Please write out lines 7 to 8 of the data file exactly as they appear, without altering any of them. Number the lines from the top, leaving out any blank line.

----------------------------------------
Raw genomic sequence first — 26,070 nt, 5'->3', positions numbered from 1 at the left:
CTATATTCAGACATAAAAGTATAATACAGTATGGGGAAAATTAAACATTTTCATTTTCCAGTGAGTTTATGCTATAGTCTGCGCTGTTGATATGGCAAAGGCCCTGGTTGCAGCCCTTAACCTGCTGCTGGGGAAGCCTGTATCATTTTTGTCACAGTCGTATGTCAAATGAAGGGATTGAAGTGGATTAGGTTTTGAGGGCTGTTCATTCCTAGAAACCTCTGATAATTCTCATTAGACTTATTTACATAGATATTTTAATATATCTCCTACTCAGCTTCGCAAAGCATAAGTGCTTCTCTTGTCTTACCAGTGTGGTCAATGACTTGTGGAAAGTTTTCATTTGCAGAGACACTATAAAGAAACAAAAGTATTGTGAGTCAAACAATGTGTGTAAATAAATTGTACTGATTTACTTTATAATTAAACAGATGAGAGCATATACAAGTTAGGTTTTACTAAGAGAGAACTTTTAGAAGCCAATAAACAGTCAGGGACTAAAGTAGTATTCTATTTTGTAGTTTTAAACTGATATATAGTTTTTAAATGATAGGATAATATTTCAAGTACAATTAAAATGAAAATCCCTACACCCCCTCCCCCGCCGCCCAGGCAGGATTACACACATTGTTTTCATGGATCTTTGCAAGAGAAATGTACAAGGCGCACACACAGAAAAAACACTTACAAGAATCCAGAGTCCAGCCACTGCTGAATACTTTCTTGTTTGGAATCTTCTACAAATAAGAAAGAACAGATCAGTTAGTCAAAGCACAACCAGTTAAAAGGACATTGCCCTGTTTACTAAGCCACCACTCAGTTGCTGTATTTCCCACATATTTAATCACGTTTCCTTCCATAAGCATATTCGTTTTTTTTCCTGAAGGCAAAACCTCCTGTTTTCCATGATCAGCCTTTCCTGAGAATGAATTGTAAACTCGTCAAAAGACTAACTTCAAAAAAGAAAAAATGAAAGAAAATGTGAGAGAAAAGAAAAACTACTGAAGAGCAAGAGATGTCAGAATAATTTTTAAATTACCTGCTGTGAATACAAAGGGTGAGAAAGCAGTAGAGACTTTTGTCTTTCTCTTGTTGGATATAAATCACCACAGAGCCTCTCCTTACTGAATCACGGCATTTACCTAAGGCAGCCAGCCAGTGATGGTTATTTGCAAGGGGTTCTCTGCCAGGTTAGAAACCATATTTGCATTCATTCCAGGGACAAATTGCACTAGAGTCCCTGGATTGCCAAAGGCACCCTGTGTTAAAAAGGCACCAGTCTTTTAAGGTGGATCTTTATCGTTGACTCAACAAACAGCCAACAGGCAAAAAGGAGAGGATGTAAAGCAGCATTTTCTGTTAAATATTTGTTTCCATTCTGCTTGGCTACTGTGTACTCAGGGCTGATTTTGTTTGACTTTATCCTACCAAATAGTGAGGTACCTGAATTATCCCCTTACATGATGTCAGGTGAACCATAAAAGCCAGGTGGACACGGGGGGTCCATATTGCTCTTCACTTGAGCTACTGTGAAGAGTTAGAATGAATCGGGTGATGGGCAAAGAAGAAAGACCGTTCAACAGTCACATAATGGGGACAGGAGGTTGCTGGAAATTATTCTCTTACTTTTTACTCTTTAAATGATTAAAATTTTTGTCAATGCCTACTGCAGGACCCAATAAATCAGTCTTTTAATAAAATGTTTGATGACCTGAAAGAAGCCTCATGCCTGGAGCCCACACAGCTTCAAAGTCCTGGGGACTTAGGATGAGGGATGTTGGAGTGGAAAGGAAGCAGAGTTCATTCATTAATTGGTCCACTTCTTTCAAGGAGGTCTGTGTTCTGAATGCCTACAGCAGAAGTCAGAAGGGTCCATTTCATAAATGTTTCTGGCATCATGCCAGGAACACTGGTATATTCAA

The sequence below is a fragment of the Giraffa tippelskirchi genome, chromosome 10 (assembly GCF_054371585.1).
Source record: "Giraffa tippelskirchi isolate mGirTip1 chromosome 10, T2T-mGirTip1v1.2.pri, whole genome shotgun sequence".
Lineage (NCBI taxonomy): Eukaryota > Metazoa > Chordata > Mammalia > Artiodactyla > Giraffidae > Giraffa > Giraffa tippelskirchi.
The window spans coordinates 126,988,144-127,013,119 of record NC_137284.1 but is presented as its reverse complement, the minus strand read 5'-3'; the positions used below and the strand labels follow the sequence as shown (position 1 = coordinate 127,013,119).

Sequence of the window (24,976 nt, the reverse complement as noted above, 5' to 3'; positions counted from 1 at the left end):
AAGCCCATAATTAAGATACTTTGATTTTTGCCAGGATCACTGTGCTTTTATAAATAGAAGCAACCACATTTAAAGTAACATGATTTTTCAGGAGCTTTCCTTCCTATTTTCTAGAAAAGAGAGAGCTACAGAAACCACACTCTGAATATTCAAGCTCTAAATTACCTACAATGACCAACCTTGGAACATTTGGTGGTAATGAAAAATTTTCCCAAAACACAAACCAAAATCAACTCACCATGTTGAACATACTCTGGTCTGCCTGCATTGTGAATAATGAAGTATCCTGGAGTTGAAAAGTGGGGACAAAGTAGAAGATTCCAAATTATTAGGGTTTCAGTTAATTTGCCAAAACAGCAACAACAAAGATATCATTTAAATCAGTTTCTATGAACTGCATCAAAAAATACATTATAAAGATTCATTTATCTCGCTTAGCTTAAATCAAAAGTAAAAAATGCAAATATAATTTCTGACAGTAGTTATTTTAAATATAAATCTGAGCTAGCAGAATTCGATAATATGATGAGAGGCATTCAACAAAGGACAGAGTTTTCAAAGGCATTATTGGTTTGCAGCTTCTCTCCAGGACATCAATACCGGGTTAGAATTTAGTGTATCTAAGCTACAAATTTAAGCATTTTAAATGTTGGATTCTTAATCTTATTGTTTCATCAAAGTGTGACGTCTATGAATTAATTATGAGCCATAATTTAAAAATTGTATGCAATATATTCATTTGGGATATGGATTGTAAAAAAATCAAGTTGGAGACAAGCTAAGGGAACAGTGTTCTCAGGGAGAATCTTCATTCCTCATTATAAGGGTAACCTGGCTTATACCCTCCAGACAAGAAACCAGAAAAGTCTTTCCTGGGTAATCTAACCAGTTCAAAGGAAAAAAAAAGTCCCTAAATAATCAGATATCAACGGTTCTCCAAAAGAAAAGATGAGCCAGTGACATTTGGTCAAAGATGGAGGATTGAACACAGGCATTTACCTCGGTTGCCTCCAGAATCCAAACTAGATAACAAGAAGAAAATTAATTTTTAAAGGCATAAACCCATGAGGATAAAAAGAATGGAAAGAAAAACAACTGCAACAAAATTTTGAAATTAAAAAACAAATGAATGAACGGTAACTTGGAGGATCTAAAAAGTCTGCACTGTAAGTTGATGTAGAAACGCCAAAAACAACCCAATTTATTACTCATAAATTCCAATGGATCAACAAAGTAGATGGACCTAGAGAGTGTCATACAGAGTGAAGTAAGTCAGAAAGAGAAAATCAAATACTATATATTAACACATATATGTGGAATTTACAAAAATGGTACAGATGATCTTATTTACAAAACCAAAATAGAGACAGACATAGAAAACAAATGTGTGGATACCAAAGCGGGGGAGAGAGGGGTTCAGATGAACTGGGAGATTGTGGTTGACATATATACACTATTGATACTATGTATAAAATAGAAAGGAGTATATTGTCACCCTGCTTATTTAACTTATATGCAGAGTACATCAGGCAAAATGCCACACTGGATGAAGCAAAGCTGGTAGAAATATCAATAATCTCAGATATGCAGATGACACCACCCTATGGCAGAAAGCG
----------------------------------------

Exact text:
Sequence of the window (24,976 nt, the reverse complement as noted above, 5' to 3'; positions counted from 1 at the left end):
AAGCCCATAATTAAGATACTTTGATTTTTGCCAGGATCACTGTGCTTTTATAAATAGAAGCAACCACATTTAAAGTAACATGATTTTTCAGGAGCTTTCCTTCCTATTTTCTAGAAAAGAGAGAGCTACAGAAACCACACTCTGAATATTCAAGCTCTAAATTACCTACAATGACCAACCTTGGAACATTTGGTGGTAATGAAAAATTTTCCCAAAACACAAACCAAAATCAACTCACCATGTTGAACATACTCTGGTCTGCCTGCATTGTGAATAATGAAGTATCCTGGAGTTGAAAAGTGGGGACAAAGTAGAAGATTCCAAATTATTAGGGTTTCAGTTAATTTGCCAAAACAGCAACAACAAAGATATCATTTAAATCAGTTTCTATGAACTGCATCAAAAAATACATTATAAAGATTCATTTATCTCGCTTAGCTTAAATCAAAAGTAAAAAATGCAAATATAATTTCTGACAGTAGTTATTTTAAATATAAATCTGAGCTAGCAGAATTCGATAATATGATGAGAGGCATTCAACAAAGGACAGAGTTTTCAAAGGCATTATTGGTTTGCAGCTTCTCTCCAGGACATCAATACCGGGTTAGAATTTAGTGTATCTAAGCTACAAATTTAAGCATTTTAAATGTTGGATTCTTAATCTTATTGTTTCATCAAAGTGTGACGTCTATGAATTAATTATGAGCCATAATTTAAAAATTGTATGCAATATATTCATTTGGGATATGGATTGTAAAAAAATCAAGTTGGAGACAAGCTAAGGGAACAGTGTTCTCAGGGAGAATCTTCATTCCTCATTATAAGGGTAACCTGGCTTATACCCTCCAGACAAGAAACCAGAAAAGTCTTTCCTGGGTAATCTAACCAGTTCAAAGGAAAAAAAAAGTCCCTAAATAATCAGATATCAACGGTTCTCCAAAAGAAAAGATGAGCCAGTGACATTTGGTCAAAGATGGAGGATTGAACACAGGCATTTACCTCGGTTGCCTCCAGAATCCAAACTAGATAACAAGAAGAAAATTAATTTTTAAAGGCATAAACCCATGAGGATAAAAAGAATGGAAAGAAAAACAACTGCAACAAAATTTTGAAATTAAAAAACAAATGAATGAACGGTAACTTGGAGGATCTAAAAAGTCTGCACTGTAAGTTGATGTAGAAACGCCAAAAACAACCCAATTTATTACTCATAAATTCCAATGGATCAACAAAGTAGATGGACCTAGAGAGTGTCATACAGAGTGAAGTAAGTCAGAAAGAGAAAATCAAATACTATATATTAACACATATATGTGGAATTTACAAAAATGGTACAGATGATCTTATTTACAAAACCAAAATAGAGACAGACATAGAAAACAAATGTGTGGATACCAAAGCGGGGGAGAGAGGGGTTCAGATGAACTGGGAGATTGTGGTTGACATATATACACTATTGATACTATGTATAAAATAGAAAGGAGTATATTGTCACCCTGCTTATTTAACTTATATGCAGAGTACATCAGGCAAAATGCCACACTGGATGAAGCAAAGCTGGTAGAAATATCAATAATCTCAGATATGCAGATGACACCACCCTATGGCAGAAAGCG